November 27 2014 Latest news:
Thursday, May 17, 2012
The chief executive of King’s Lynn’s Palm Paper has denied a claim his company is in “advanced” talks to buy power generated by the controversial incinerator planned for the edge of the town.
Anglo-American consortium Cory Wheelabrator has claimed talks with the firm to buy steam and/or power from its proposed incinerator in Saddlebow are at an “advanced stage”. But, in a letter to anti-incinerator campaigners, Dr Wolfgang Palm has said this claim, made in public documents submitted to Norfolk County Council, titled Environmental Information and Clarification, regarding the potential environmental impact of the scheme, is incorrect.
“We have only accommodated the request for talks by Cory Wheelabrator in as much that we let them explain to us what the project looks like and what their timescale is,” he said.
“They further explained to us how much steam and power will be produced and what they would like to sell to us. They further explained to us at what price they would be able to make the steam available.
“We have listened to the presentation with interest and then ended the talks; the claims in public about ongoing talks definitely do not correspond to reality.
“I would like to assure you that there is neither an oral nor a written agreement between Palm and Cory Wheelabrator that we acquire steam or power, if necessary, from the waste incinerator should the project be completed.
“Thus the operators are in no position to consider us as a secure customer for steam and/or power. Also for the profitability analysis, as part of the project finance, they are not able to consider the sale of energy to us due to the lack of our confirmation.”
In the letter to Tilney All Saints resident Dr Martin Little, Dr Palm reiterated the firm is maintaining a “strictly neutral position” over the proposals.
Dr Palm, however, has admitted the mill could acquire steam or power from the incinerator should it be built but it is one of four possible options going forward.
Anti-incinerator campaigner Mike Knights said: “This contradiction is highly significant. This calls in to question other information used in support of the incinerator planning application.”
He added: “West Norfolk residents have already shown they have no confidence in the Willows Incinerator, it is now time for it to be called-in for an independent planning inspector to decide.”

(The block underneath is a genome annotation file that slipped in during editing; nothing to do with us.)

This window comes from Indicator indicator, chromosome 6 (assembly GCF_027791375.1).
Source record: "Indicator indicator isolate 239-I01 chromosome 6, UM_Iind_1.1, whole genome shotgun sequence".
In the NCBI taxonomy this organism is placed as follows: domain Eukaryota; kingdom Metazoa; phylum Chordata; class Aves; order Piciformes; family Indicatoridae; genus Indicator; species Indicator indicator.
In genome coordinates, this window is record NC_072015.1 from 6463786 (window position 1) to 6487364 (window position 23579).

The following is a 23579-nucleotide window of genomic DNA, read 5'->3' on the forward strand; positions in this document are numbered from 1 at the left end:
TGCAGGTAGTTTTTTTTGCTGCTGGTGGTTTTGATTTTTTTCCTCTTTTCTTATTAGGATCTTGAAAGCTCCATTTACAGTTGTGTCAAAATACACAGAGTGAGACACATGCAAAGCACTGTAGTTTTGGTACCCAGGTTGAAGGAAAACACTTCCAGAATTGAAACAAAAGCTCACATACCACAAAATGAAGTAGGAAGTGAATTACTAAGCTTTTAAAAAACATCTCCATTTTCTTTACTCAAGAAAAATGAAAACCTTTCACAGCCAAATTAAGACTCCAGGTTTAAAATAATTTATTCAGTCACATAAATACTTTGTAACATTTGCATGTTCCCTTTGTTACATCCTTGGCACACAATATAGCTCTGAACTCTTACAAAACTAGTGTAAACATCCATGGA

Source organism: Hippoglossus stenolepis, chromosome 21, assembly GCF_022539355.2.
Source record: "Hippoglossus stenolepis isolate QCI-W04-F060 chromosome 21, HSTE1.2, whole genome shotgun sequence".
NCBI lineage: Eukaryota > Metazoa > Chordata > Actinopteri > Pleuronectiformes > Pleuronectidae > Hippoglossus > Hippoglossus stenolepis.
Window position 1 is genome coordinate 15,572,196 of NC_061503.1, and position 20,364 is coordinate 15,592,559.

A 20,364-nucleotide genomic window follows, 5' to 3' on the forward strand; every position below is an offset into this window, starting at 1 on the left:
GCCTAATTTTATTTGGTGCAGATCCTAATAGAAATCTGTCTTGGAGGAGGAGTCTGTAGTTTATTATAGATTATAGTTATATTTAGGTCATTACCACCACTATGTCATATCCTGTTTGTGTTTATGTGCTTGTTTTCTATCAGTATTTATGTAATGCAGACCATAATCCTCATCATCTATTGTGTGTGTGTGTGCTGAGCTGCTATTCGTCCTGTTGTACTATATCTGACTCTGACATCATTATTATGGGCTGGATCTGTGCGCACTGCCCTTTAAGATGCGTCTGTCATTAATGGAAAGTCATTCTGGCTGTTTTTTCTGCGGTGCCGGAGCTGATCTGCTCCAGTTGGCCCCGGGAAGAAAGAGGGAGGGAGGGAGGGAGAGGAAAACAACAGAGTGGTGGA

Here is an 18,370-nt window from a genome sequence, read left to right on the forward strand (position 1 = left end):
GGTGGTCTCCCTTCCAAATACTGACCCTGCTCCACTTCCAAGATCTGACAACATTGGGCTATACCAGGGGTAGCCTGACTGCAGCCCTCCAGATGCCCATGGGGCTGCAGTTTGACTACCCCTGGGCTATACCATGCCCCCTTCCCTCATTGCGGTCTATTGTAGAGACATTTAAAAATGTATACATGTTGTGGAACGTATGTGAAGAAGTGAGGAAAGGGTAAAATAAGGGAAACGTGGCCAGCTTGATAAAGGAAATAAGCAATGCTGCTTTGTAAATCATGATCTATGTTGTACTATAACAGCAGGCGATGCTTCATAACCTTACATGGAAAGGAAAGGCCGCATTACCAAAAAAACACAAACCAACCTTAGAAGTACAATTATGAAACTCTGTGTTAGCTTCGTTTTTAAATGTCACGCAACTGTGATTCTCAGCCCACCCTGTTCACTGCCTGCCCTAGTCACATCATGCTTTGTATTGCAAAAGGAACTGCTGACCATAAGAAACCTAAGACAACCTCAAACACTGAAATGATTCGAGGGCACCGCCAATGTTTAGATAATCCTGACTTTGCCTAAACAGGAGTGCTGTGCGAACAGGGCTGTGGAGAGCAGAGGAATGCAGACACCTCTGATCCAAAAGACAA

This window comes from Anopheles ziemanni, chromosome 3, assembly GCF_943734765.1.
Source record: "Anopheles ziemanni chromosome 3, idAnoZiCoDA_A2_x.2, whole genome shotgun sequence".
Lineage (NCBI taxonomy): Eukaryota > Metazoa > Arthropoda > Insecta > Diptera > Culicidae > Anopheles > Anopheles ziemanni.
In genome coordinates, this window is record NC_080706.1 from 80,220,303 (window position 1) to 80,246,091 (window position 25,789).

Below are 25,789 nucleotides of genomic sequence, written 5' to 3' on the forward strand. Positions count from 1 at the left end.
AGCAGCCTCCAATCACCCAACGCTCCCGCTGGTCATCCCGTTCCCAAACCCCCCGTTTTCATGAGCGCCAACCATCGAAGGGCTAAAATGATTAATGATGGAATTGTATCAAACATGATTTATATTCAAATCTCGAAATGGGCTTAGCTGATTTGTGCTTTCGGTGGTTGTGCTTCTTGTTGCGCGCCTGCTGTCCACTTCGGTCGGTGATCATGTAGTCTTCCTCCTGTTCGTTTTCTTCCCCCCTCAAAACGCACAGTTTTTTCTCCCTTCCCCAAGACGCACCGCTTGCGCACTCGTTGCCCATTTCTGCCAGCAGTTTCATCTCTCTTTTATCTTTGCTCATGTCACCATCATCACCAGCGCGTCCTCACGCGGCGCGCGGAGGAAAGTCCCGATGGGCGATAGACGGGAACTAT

Norfolk County Council awarded the contract to build the incinerator, known as the Willows Power and Recycling Facility, to Anglo-American consortium Cory Wheelabrator last year.
The county council says the plant is needed to prevent the county’s waste having to go to landfill. It says it will save millions of pounds a year.
Paul Green, speaking on behalf of Cory Wheelabrator, said: “The proposed Willows Power and Recycling facility has the potential to supply electricity to the National Grid and steam to neighbouring industry, which would make this plant one of the most efficient in the UK.
“We’ve held early stage discussions with Palm Paper on whether the Willows facility could supply steam to the paper mill, but at present no contract is in place.”
Environment secretary Caroline Spelman has already announced the approval of £91m in PFI funding to Norfolk County Council to go towards the cost of the proposed incinerator in Saddlebow.
However West Norfolk council intends to challenge Ms Spelman’s decision to approve the PFI funding and has previously urged communities secretary Eric Pickles to call in the scheme so an independent inspector can have the final say.
The council claims Ms Spelman broke her own guidelines in awarding the money because there is not a “broad consensus of support” for the £500m incinerator. A poll carried out in West Norfolk saw 65,000 people vote against the building of the plant.
Anti-incinerator campaigners attempted to secure a judicial review into the process by which the county council agreed to award a contract to waste company Cory Wheelabrator but a High Court judge dismissed their attempt in December.